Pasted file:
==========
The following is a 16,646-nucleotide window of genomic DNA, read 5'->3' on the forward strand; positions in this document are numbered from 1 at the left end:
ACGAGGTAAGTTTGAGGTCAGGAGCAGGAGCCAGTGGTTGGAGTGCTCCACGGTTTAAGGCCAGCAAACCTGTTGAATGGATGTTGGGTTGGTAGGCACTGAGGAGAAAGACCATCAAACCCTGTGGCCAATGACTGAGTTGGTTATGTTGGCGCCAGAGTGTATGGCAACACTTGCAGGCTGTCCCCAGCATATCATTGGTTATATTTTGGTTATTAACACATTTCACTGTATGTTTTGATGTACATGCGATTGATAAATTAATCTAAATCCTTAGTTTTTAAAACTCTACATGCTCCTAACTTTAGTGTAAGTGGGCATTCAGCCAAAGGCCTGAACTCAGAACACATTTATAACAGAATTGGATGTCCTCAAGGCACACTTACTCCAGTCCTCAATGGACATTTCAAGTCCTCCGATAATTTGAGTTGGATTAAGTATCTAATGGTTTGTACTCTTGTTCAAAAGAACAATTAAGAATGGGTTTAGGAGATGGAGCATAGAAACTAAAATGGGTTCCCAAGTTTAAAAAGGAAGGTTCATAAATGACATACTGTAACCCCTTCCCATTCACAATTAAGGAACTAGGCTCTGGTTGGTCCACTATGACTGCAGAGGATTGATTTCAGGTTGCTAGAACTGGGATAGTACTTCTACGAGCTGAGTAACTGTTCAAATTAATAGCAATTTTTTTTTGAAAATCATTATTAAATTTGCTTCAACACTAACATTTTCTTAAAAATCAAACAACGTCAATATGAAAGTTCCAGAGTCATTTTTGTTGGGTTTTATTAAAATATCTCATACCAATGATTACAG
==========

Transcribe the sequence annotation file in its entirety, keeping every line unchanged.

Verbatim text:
The following is a 16,646-nucleotide window of genomic DNA, read 5'->3' on the forward strand; positions in this document are numbered from 1 at the left end:
ACGAGGTAAGTTTGAGGTCAGGAGCAGGAGCCAGTGGTTGGAGTGCTCCACGGTTTAAGGCCAGCAAACCTGTTGAATGGATGTTGGGTTGGTAGGCACTGAGGAGAAAGACCATCAAACCCTGTGGCCAATGACTGAGTTGGTTATGTTGGCGCCAGAGTGTATGGCAACACTTGCAGGCTGTCCCCAGCATATCATTGGTTATATTTTGGTTATTAACACATTTCACTGTATGTTTTGATGTACATGCGATTGATAAATTAATCTAAATCCTTAGTTTTTAAAACTCTACATGCTCCTAACTTTAGTGTAAGTGGGCATTCAGCCAAAGGCCTGAACTCAGAACACATTTATAACAGAATTGGATGTCCTCAAGGCACACTTACTCCAGTCCTCAATGGACATTTCAAGTCCTCCGATAATTTGAGTTGGATTAAGTATCTAATGGTTTGTACTCTTGTTCAAAAGAACAATTAAGAATGGGTTTAGGAGATGGAGCATAGAAACTAAAATGGGTTCCCAAGTTTAAAAAGGAAGGTTCATAAATGACATACTGTAACCCCTTCCCATTCACAATTAAGGAACTAGGCTCTGGTTGGTCCACTATGACTGCAGAGGATTGATTTCAGGTTGCTAGAACTGGGATAGTACTTCTACGAGCTGAGTAACTGTTCAAATTAATAGCAATTTTTTTTTGAAAATCATTATTAAATTTGCTTCAACACTAACATTTTCTTAAAAATCAAACAACGTCAATATGAAAGTTCCAGAGTCATTTTTGTTGGGTTTTATTAAAATATCTCATACCAATGATTACAG